Debt collector scams: new lows to take your money

The Wall Street Journal reports on a new movement in collection agencies to get people to pay for debts they do not owe!  This is not a case of the collection agency having bad data, a common problem.  In this case their data is usually good.  They know that money was owed by someone who died; the deceased did not leave enough money in their estate to pay the debt; and the person they are dunning has no legal obligation to pay it.

Until recently that would have been the end of it (and medical creditors are still letting these debts go).  But now, a subset of collection agencies has offered creditors (usually credit card companies) the chance to recover something from the relatives of the deceased debtor, even though they know that relatives have no legal obligation to pay unless they had cosigned on the account.

How do they convince people to pay these debts they do not owe? One trick is to lie and tell the wife, husband, son or daughter of the deceased that they are responsible for their loved one’s debt.  Many people, not knowing any better and often still in grief, send a check.  Often it is a check they cannot afford to send.

Another technique is harassment, constant calling, which often exceed limits set by the Fair Debt Collection Practices Act.  (For more on FDCPA see our main article on Fair Debt Collection Practices.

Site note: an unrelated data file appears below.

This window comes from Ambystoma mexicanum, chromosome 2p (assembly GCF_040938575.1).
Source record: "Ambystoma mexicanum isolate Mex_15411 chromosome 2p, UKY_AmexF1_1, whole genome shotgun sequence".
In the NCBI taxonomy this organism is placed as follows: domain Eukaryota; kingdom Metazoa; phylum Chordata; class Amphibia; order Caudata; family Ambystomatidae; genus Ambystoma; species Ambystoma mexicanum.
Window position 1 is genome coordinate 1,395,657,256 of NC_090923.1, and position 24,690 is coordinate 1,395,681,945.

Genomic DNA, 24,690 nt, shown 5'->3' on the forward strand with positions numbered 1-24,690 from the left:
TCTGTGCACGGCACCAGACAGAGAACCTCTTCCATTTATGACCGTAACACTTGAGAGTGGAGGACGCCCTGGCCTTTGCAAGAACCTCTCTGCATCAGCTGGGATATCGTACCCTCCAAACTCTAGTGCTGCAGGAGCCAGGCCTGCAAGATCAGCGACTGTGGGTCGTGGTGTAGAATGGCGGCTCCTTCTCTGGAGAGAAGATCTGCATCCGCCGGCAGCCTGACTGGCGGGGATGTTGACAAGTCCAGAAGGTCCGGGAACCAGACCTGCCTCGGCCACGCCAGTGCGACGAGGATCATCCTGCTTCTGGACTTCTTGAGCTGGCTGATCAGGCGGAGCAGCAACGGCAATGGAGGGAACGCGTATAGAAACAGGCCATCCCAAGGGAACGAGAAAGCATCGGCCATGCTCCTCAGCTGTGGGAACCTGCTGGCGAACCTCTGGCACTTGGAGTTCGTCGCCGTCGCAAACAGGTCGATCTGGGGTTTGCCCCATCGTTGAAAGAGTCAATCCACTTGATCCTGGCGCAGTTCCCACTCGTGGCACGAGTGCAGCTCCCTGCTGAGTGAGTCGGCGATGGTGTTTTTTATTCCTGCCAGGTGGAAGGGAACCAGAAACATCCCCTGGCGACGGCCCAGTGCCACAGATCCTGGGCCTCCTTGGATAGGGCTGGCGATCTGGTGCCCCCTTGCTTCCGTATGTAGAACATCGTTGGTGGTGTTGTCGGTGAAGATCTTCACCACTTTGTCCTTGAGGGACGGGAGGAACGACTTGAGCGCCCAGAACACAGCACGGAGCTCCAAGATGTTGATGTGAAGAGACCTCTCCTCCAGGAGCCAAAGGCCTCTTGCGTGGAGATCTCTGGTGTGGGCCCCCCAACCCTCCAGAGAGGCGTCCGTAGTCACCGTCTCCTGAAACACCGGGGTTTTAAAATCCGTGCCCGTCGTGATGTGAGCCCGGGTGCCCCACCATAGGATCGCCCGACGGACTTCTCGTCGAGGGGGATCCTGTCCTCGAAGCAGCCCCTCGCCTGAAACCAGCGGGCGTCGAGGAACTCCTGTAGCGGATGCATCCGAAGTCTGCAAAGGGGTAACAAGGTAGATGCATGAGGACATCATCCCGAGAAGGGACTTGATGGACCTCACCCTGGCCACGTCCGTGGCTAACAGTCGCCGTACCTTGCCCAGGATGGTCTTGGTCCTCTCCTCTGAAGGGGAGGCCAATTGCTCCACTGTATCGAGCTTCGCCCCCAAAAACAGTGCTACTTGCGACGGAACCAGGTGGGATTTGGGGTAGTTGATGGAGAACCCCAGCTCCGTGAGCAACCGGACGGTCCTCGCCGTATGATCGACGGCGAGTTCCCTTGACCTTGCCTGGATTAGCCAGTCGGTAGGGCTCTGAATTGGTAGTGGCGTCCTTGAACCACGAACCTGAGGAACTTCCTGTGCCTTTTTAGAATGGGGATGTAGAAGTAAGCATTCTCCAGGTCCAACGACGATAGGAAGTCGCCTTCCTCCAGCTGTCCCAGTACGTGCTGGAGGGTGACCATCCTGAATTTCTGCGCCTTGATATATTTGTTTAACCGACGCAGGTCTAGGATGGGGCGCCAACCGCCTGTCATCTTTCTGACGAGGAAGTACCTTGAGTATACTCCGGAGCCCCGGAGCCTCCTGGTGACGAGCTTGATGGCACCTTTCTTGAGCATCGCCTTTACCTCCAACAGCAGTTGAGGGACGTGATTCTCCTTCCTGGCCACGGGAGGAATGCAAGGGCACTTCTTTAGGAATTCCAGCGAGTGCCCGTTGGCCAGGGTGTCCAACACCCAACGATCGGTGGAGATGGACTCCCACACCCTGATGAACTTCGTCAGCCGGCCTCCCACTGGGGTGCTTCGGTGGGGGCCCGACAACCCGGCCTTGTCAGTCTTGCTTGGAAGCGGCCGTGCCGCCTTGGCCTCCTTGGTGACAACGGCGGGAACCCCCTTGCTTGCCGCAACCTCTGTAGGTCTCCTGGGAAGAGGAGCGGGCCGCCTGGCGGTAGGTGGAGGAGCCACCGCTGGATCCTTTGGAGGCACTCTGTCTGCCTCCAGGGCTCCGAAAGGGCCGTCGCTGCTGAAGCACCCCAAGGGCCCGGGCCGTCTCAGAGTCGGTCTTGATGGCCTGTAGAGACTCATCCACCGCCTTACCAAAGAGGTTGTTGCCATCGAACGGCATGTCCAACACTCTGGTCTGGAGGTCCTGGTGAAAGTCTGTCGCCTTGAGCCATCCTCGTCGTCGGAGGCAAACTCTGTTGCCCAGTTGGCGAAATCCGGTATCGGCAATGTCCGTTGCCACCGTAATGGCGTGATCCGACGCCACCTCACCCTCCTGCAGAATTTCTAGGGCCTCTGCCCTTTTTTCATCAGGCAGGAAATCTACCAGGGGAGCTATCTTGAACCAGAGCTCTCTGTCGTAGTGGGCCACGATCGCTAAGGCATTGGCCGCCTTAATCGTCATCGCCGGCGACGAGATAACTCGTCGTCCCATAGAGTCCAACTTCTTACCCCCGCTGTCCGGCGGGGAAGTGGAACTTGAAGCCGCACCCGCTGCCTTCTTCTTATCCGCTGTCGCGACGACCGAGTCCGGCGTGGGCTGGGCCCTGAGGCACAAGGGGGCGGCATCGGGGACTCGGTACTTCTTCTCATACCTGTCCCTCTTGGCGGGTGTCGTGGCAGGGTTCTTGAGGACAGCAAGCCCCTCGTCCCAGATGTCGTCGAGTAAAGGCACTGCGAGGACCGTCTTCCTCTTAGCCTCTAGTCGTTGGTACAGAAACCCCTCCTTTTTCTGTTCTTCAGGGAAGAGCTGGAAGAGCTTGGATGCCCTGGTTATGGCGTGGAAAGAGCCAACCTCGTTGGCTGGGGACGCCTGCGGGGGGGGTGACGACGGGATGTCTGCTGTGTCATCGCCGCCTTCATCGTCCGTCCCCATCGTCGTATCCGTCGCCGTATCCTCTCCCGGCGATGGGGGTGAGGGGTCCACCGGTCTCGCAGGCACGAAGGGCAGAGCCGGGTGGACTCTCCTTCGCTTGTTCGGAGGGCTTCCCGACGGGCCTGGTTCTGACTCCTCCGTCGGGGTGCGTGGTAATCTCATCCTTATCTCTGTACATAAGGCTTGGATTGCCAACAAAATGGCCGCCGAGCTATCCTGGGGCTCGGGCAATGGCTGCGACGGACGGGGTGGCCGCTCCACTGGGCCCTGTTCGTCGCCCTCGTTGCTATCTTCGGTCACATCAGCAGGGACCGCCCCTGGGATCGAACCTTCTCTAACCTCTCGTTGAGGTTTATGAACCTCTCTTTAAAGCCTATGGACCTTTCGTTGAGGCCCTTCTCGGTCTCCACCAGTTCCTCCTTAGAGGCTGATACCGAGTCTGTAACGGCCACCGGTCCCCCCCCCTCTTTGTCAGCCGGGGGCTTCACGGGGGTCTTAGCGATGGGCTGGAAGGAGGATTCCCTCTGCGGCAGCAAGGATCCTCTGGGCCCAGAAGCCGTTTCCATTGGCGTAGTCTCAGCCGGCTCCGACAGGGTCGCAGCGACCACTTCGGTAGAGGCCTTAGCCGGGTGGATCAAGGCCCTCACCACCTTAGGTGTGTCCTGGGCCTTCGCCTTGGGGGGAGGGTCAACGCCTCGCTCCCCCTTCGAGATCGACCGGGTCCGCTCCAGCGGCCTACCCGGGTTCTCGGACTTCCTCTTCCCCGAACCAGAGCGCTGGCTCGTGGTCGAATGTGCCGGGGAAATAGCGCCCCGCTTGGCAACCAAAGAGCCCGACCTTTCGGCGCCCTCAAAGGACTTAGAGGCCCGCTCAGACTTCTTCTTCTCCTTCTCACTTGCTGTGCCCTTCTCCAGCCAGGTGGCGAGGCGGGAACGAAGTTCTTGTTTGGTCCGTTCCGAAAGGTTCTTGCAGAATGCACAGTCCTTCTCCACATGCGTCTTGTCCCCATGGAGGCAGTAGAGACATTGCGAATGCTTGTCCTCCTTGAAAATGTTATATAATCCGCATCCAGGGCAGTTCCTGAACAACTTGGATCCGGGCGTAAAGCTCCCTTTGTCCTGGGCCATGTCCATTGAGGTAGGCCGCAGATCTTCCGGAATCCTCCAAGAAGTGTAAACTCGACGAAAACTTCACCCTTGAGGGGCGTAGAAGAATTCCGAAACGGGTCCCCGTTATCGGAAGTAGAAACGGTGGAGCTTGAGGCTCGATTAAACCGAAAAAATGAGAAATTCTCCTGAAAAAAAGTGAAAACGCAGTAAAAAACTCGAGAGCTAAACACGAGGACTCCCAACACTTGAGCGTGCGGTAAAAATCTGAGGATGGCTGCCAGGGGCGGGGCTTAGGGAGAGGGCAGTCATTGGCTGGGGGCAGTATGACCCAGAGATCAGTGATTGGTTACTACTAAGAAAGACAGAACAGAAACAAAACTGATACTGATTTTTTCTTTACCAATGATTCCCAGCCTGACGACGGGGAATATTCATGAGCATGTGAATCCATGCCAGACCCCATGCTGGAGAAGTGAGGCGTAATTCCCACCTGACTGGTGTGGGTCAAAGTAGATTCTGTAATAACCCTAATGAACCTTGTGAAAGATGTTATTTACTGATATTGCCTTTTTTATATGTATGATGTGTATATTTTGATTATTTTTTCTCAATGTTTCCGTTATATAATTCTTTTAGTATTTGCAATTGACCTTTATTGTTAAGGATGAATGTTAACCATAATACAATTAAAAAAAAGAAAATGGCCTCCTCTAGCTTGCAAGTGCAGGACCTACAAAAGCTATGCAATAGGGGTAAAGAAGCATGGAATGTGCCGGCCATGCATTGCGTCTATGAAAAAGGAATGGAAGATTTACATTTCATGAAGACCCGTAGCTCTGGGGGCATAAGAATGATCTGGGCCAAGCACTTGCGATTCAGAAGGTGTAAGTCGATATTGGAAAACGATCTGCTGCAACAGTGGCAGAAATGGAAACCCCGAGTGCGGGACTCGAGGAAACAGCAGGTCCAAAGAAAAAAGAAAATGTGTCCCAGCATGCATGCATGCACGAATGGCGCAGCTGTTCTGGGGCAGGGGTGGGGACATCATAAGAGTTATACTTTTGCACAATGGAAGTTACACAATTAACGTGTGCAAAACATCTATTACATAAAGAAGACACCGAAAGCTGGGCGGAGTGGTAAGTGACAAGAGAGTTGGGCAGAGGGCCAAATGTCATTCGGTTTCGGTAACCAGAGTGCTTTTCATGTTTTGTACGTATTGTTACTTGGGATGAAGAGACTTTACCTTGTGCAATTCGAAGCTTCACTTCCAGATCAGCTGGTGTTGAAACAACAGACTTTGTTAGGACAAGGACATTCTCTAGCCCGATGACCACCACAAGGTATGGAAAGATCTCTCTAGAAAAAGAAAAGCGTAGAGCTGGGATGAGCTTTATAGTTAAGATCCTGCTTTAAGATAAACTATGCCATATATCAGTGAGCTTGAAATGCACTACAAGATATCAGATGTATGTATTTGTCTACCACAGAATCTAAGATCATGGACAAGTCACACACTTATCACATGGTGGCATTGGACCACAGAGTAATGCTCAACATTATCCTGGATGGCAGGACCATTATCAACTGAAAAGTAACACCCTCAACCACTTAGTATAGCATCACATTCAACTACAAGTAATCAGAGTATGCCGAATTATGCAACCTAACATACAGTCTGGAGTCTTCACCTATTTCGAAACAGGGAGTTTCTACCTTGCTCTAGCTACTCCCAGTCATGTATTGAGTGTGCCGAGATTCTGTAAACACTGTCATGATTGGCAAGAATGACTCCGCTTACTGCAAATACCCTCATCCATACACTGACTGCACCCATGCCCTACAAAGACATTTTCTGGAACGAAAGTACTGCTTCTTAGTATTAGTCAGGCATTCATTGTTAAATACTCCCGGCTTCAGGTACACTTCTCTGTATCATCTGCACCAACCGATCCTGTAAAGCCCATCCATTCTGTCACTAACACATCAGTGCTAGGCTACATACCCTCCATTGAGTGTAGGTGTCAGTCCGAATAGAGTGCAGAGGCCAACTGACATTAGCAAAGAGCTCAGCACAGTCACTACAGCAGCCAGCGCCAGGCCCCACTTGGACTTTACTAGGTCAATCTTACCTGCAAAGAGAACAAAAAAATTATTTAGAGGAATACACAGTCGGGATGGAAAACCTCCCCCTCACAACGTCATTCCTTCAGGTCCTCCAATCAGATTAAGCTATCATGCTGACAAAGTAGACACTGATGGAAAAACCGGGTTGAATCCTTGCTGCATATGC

A third tactic they use is to play on emotions.  The collector admits that the relative has no obligation to pay, but plays on their feelings for their loved one.  As one victim put it, she paid her husband’s bill because she “…didn’t want his name dragged through the mud like some kind of deadbeat.”

Seniors carry more unsecured debt these days.  According to one survey, people over 75, carried an average of $7,200 in credit card debt in 2010, up from three times from 2008.

What to do if this happens to you:  The rule is that if your name is not on the debt, then the deceased’s estate is responsible for paying.  If the debt is secured (like a mortgage or an auto loan) the creditor can repossess that. If there is any money in the estate then the creditor (usually a credit card or a hospital) can file in court for a share of that, but money left to relatives is usually unavailable for debts.

If you are a relative and they come after you, then you should immediately send them a letter like the one shown here Debt Collection Cease and Desist Letter , by registered mail, return receipt requested, with the following last sentence: “I do not owe this debt and you know it.  Any further contact by you will constitute harassment.”

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